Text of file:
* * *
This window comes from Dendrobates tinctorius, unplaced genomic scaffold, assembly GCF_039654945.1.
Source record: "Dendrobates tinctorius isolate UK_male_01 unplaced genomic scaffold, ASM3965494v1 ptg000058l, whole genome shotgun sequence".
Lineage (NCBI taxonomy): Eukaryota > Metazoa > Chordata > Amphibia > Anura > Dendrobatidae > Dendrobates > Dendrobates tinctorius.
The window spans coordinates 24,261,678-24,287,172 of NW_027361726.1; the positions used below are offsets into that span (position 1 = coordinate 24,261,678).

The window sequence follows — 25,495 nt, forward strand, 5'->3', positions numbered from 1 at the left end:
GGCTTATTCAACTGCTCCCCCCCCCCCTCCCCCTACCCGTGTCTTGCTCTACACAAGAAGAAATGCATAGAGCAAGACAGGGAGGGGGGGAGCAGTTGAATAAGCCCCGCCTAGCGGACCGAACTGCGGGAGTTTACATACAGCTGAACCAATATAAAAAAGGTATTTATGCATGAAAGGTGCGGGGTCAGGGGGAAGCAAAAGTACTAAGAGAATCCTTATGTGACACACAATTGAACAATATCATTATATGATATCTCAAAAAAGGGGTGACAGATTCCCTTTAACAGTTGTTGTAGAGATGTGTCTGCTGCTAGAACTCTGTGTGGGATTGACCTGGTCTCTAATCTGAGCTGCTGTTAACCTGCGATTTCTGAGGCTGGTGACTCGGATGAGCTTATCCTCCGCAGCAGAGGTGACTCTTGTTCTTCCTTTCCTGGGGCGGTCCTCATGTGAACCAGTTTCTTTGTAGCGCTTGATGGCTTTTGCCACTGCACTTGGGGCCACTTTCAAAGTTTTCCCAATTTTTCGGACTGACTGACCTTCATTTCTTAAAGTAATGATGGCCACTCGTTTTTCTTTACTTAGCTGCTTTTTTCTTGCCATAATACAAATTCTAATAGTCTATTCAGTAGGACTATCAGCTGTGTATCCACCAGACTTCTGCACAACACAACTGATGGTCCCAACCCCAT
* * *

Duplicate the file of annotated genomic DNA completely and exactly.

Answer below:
This window comes from Dendrobates tinctorius, unplaced genomic scaffold, assembly GCF_039654945.1.
Source record: "Dendrobates tinctorius isolate UK_male_01 unplaced genomic scaffold, ASM3965494v1 ptg000058l, whole genome shotgun sequence".
Lineage (NCBI taxonomy): Eukaryota > Metazoa > Chordata > Amphibia > Anura > Dendrobatidae > Dendrobates > Dendrobates tinctorius.
The window spans coordinates 24,261,678-24,287,172 of NW_027361726.1; the positions used below are offsets into that span (position 1 = coordinate 24,261,678).

The window sequence follows — 25,495 nt, forward strand, 5'->3', positions numbered from 1 at the left end:
GGCTTATTCAACTGCTCCCCCCCCCCCTCCCCCTACCCGTGTCTTGCTCTACACAAGAAGAAATGCATAGAGCAAGACAGGGAGGGGGGGAGCAGTTGAATAAGCCCCGCCTAGCGGACCGAACTGCGGGAGTTTACATACAGCTGAACCAATATAAAAAAGGTATTTATGCATGAAAGGTGCGGGGTCAGGGGGAAGCAAAAGTACTAAGAGAATCCTTATGTGACACACAATTGAACAATATCATTATATGATATCTCAAAAAAGGGGTGACAGATTCCCTTTAACAGTTGTTGTAGAGATGTGTCTGCTGCTAGAACTCTGTGTGGGATTGACCTGGTCTCTAATCTGAGCTGCTGTTAACCTGCGATTTCTGAGGCTGGTGACTCGGATGAGCTTATCCTCCGCAGCAGAGGTGACTCTTGTTCTTCCTTTCCTGGGGCGGTCCTCATGTGAACCAGTTTCTTTGTAGCGCTTGATGGCTTTTGCCACTGCACTTGGGGCCACTTTCAAAGTTTTCCCAATTTTTCGGACTGACTGACCTTCATTTCTTAAAGTAATGATGGCCACTCGTTTTTCTTTACTTAGCTGCTTTTTTCTTGCCATAATACAAATTCTAATAGTCTATTCAGTAGGACTATCAGCTGTGTATCCACCAGACTTCTGCACAACACAACTGATGGTCCCAACCCCAT